In case you don’t have a food processor, there are still a few other options for grinding coffee beans using household appliances.
A blender uses the same slicing mechanism to crush coffee beans like a good processor. A Ninja blender coffee grinder will work just as well as any food processor, as will a Vitamix coffee grinding as an alternative.
To get a coarse ground, use the Pulse option a couple of times for 5-6 seconds each time. For a finer grind, blitz the beans in 10-second increments. Once again, it is important to keep an eye on the beans to assess how fine the grounds are.
Mortar and Pestle:
If you are okay with going old-school and putting in some elbow grease, a mortar and pestle is a great way to grind coffee. In fact, this process releases some of the more fragrant oils from the coffee beans, which will give your coffee a stronger and richer flavor.
You need to work with a small scoop of coffee beans at a time. With one hand, hold the mortar in place, while you use your dominant hand to hold the pestle. Use the pestle to forcibly press down and crush the beans in a twisting motion.
After the beans have been crushed, use the pestle to move the coffee around the bowl, so you can see the texture. If you are satisfied with the consistency, empty the grounds into a bowl or your coffee maker.
Hammer or Rolling Pin:
The idea behind this is simple, you use something heavy like a rolling pin, dowel, or large can to crush and grind the coffee beans. Make sure the beans are in a sealed bag. The advantage of the rolling pin is that it can crush and grind at the same time, so you get a finer texture.
When you use a wooden dowel or rolling pin, you end up with a medium-fine to fine grind, which is ideal for drip coffee brewing or pour-over coffee.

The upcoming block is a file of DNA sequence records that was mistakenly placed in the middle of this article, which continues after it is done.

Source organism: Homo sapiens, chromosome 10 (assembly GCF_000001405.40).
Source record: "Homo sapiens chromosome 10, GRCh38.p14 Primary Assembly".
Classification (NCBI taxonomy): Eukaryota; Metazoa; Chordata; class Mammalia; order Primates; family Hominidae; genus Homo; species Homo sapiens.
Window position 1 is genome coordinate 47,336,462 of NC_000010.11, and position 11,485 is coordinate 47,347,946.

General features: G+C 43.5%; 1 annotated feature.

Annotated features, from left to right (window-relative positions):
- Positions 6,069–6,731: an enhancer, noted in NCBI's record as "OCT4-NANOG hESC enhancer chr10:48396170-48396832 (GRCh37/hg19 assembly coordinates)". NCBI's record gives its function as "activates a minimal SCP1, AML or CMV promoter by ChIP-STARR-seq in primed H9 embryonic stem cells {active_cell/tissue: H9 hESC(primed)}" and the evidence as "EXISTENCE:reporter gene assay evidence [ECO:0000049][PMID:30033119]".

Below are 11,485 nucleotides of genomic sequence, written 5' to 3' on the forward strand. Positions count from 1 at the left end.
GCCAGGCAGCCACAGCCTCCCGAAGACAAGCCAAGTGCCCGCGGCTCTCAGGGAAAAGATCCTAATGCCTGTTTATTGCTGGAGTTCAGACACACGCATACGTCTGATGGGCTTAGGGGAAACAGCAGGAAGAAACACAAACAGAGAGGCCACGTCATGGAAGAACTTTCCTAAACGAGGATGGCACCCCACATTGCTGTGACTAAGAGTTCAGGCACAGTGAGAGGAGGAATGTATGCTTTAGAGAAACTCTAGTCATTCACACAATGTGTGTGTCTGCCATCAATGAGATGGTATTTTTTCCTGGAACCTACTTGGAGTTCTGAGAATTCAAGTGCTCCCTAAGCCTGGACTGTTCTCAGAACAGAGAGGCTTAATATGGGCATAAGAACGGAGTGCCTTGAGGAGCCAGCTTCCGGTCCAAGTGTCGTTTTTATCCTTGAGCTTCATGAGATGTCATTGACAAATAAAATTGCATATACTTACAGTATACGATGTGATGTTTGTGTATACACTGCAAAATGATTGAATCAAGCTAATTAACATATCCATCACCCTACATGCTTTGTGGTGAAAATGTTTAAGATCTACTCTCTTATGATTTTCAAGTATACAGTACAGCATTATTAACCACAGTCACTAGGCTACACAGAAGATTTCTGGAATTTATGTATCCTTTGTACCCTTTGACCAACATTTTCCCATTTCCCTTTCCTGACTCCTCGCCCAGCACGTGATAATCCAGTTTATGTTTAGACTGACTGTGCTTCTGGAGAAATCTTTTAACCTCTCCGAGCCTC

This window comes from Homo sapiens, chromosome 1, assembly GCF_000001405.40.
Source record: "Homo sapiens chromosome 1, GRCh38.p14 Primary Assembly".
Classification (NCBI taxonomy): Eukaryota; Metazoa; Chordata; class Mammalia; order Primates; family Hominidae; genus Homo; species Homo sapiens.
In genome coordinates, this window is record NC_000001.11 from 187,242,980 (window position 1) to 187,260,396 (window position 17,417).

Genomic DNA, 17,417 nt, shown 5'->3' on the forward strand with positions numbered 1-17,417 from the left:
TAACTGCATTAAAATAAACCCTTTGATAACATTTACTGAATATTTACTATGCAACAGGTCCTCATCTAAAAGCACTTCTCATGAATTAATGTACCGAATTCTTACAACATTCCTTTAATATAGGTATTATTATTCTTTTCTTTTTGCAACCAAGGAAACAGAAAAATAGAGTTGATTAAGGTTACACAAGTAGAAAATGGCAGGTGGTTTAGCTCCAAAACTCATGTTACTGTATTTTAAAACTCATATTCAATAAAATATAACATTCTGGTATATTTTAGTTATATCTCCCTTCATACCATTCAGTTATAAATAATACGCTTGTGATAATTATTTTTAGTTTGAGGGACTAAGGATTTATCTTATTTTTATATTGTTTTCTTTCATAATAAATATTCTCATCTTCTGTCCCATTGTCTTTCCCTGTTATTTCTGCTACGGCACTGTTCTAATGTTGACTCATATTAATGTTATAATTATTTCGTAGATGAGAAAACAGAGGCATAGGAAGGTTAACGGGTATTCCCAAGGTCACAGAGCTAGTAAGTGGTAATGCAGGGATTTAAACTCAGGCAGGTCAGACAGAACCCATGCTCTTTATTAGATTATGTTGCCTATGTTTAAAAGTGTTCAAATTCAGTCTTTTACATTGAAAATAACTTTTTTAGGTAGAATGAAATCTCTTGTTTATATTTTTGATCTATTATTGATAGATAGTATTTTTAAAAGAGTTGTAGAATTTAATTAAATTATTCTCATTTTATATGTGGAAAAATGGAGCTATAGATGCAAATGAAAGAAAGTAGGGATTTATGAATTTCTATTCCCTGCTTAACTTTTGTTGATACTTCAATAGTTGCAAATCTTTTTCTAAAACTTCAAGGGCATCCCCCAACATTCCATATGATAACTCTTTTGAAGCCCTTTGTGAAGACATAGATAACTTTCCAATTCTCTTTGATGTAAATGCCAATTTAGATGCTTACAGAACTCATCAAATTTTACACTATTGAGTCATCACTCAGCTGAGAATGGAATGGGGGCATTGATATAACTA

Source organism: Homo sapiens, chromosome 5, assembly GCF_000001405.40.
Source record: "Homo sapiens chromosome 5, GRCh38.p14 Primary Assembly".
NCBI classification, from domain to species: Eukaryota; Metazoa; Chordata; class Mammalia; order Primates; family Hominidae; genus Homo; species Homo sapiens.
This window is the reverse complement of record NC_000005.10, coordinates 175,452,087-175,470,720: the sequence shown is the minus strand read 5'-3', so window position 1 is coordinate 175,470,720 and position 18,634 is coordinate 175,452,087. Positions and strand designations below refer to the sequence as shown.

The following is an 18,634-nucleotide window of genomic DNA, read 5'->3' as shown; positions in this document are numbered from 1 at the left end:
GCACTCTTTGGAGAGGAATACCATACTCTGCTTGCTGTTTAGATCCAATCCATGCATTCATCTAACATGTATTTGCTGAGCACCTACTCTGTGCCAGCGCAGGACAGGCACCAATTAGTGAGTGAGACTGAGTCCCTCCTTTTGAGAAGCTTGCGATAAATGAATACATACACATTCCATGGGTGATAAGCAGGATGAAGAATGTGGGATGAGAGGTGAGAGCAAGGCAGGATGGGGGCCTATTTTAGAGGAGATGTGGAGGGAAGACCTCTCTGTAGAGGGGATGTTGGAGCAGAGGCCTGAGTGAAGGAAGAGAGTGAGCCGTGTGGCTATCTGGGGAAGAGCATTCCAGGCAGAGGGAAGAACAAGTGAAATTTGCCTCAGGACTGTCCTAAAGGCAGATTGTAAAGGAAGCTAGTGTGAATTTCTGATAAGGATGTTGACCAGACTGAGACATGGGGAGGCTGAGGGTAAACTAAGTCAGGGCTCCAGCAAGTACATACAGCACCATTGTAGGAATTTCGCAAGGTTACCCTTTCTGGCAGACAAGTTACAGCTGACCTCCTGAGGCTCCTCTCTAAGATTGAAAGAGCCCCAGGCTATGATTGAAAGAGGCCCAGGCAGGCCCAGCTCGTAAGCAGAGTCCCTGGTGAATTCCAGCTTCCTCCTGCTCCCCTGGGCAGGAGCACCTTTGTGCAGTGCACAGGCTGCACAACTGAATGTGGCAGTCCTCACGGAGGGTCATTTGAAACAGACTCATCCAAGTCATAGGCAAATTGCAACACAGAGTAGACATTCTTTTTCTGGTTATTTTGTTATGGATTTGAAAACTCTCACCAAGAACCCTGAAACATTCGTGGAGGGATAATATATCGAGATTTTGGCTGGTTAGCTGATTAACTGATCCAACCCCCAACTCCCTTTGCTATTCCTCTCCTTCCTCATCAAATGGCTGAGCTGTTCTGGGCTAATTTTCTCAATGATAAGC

A hammer or mallet simply crushes the beans, which results in a coarser grind. This makes it a good option for cold brews, Chemex, and drip coffee makers.
To learn more about different and creative ways to grind coffee beans in greater detail, check this out!
Still Got Questions?
Here you will find answers to questions people often have about grinding coffee beans in a food processor.
01. Can I Grind Whole Coffee Beans in a Food Processor?
Yes, you can grind coffee beans in a processor, but the texture and consistency won’t be as fine as they would get with a proper coffee grinder.
02. Can I Grind Coffee Beans in a Small Bullet Blender?
Small bullet blenders are perfectly okay if you want to grind enough coffee beans for a single serving of coffee, like one or two tablespoons of beans.
03. What are the Grind Consistencies for Different Brewing Methods?
|Grind Consistency||Brewing Method|
|Coarse||Cold Brew Coffee, French Press, Percolator|
|Medium-Coarse||Chemex coffee maker, Clever Dripper|
|Medium||Conical Pour-over Brewers,Flat Bottom Drip Coffee Machines|
|Medium-Fine||Conical Pour-over Brewers, Aeropress|
|Fine||Espresso, Moka Pot|
04. Can I Grind Coffee the Day before Brewing?
For the best flavor, grind your coffee beans right before brewing them. Brewing them a day before, or even the night before will result in a weaker tasting brew with a subdued fragrance.
A broken coffee grinder is no reason to ditch your morning cup of joe. The next time you need to crush whole coffee beans, you will know the answer to the question: can you grind coffee beans in a food processor?
Instead, you grab your trusty processor and have a steaming cup of coffee in minutes. Best of all, you’ll never have to resort to diner coffee again!